Bobby Ryan on the dangers of underestimating the Senators

Shawn McKenzie and Chris Johnston get you set for Eastern Conference finals Game 2, where the Penguins have to generate more offensively, and the Senators hope to use their rest as a weapon.

“Man, this must be a horrific place to play.”

That was Bobby Ryan’s first impression of Ottawa during his one-and-only game in Canada’s capital as a member of the Anaheim Ducks.

A lot has changed since Ryan’s Newport Beach days, of course. The 30-year-old winger has been all-in on Ottawa since he arrived via trade four years ago.

“When I was traded here a few years ago, I admit I had a pretty warped view of what I was getting myself into,” Ryan wrote in a piece published on The Players’ Tribune Monday. “But once I actually got here, and explored the city — really explored it — I fell in love. The architecture, the culture, and really just passion these people have for hockey and life in general has made it an amazing place to live. That’s why I didn’t really hesitate when I signed a long-term deal [in 2014] to stay here.”

Ryan learned long ago not to underestimate Ottawa, but the rest of the hockey world is still learning that lesson even as the Senators make a deep run this post-season all the way to the final four.

“It never clicked with me until recently how the way I had underestimated Ottawa because I was only viewing it on the surface level is not too different from the way the rest of the hockey world has kind of written us off throughout the playoffs,” Ryan wrote. “Just like our team, Ottawa is only appreciated if you look a layer below the surface. When you look at this place with an open mind, you grow to realize what makes it special.”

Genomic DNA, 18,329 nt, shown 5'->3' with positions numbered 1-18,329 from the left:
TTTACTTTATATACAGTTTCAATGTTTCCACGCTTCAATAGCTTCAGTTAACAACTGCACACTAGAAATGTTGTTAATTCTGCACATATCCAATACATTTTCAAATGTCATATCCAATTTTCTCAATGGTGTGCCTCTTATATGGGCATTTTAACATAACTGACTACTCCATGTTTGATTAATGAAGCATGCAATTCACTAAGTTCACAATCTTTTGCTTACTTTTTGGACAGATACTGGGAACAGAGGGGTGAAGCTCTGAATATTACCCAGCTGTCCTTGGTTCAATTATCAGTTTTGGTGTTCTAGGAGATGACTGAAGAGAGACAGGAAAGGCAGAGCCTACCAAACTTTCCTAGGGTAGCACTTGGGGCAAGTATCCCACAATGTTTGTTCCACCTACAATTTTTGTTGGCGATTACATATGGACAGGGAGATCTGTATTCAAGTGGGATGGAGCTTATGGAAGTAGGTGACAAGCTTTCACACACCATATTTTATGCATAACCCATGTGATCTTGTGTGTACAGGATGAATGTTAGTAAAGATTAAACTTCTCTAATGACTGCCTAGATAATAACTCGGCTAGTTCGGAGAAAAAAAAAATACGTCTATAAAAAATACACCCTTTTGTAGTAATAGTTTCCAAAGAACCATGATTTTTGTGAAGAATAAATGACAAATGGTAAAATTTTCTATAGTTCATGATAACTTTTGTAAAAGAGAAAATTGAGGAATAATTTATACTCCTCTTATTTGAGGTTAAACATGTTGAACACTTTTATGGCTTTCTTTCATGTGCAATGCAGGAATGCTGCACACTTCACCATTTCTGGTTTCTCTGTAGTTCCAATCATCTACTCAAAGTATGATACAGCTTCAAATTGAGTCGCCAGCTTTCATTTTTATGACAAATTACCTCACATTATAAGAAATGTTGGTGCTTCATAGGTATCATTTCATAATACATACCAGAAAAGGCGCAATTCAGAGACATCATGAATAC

What makes the Senators special is three-fold: consistent goaltending in Craig Anderson, a regimented group of forwards taking a unique approach to the game, and Erik Karlsson—who Ryan calls “the best hockey player in the world” this post-season.

This change among the forward group, implemented by head coach Guy Boucher in his first season at the helm, meant fewer highlight-reel goals from snipers and more gritty goals. Or, in Ryan’s case, fewer goals altogether.

His 13 goals and 12 assists in 62 regular season games was his lowest career total for a full season, and invited plenty of criticism—on Twitter, in the media, and even from “honest” fans at the grocery store.

But don’t call it a slump.

“Yes, I know I didn’t score as many goals this season as I have in the past. Yes, I’ve gone stretches where, if you looked at a score sheet, you probably would have had a hard time telling I’d been on the ice at all. I get it. Sometimes, I was frustrated too,” Ryan wrote. “But whenever I got down this year I just had to remind myself that this was by design.”

Ryan has seen more of the spotlight during the playoffs, with five goals and six assists through 13 games so far.

Look for that playing style to be taken up a notch Monday night in Game 2 of the Eastern Conference Final against the Pittsburgh Penguins.

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Here’s what else Ryan said in the Players’ Tribune piece:

On Boucher’s message to him during training camp:
“He told me that if our team was going to succeed, we needed reliable ‘net guys.’ For his system to work, he needed players who could do the dirty work in front of the goalie and behind the net in order to set up chances. I agreed with it, but didn’t realize he was implying that he wanted me to step into that role. Once training camp began and he started putting me in those situations, it became clear that I was going to need to alter my game pretty drastically.”

On Craig Anderson’s funny locker-room presence:
“He’s the guy in the locker room who keeps everyone loose. He has this really dry sense of humor. He’ll almost go down the line chirping every single guy in the room — before delivering a heaping helping on himself so nobody gets left out.”

On Erik Karlsson’s dominance:
“I’m not going to mince words here: This post-season, Erik Karlsson has been the best hockey player in the world. There’s not another guy I’d rather have on our team. He’s elevated his game to another level entirely.”

On GM Pierre Dorion’s No. 1 question for his players:
“Pierre had one more message for us, one that’s become more and more relevant the longer we keep playing: Why not us? Why not now?”

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